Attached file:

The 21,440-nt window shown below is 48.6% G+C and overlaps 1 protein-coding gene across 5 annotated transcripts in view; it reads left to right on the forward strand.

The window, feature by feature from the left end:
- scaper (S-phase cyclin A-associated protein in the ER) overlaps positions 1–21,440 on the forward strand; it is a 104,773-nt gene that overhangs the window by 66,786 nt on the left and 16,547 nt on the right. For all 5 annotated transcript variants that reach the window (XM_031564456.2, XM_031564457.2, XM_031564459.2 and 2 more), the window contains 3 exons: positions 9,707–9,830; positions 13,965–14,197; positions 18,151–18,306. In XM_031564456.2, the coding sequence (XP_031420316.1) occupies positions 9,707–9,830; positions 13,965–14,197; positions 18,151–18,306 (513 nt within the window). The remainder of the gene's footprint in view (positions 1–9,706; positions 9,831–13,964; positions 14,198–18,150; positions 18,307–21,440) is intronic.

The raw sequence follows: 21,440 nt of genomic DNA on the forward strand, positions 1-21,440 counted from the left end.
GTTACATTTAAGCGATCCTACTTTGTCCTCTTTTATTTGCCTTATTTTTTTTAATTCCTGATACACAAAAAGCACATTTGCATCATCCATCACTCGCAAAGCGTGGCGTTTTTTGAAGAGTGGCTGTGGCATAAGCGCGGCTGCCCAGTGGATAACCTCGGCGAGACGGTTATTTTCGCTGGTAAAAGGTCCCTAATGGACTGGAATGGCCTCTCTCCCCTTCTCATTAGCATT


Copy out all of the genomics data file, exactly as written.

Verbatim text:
The 21,440-nt window shown below is 48.6% G+C and overlaps 1 protein-coding gene across 5 annotated transcripts in view; it reads left to right on the forward strand.

The window, feature by feature from the left end:
- scaper (S-phase cyclin A-associated protein in the ER) overlaps positions 1–21,440 on the forward strand; it is a 104,773-nt gene that overhangs the window by 66,786 nt on the left and 16,547 nt on the right. For all 5 annotated transcript variants that reach the window (XM_031564456.2, XM_031564457.2, XM_031564459.2 and 2 more), the window contains 3 exons: positions 9,707–9,830; positions 13,965–14,197; positions 18,151–18,306. In XM_031564456.2, the coding sequence (XP_031420316.1) occupies positions 9,707–9,830; positions 13,965–14,197; positions 18,151–18,306 (513 nt within the window). The remainder of the gene's footprint in view (positions 1–9,706; positions 9,831–13,964; positions 14,198–18,150; positions 18,307–21,440) is intronic.

The raw sequence follows: 21,440 nt of genomic DNA on the forward strand, positions 1-21,440 counted from the left end.
GTTACATTTAAGCGATCCTACTTTGTCCTCTTTTATTTGCCTTATTTTTTTTAATTCCTGATACACAAAAAGCACATTTGCATCATCCATCACTCGCAAAGCGTGGCGTTTTTTGAAGAGTGGCTGTGGCATAAGCGCGGCTGCCCAGTGGATAACCTCGGCGAGACGGTTATTTTCGCTGGTAAAAGGTCCCTAATGGACTGGAATGGCCTCTCTCCCCTTCTCATTAGCATT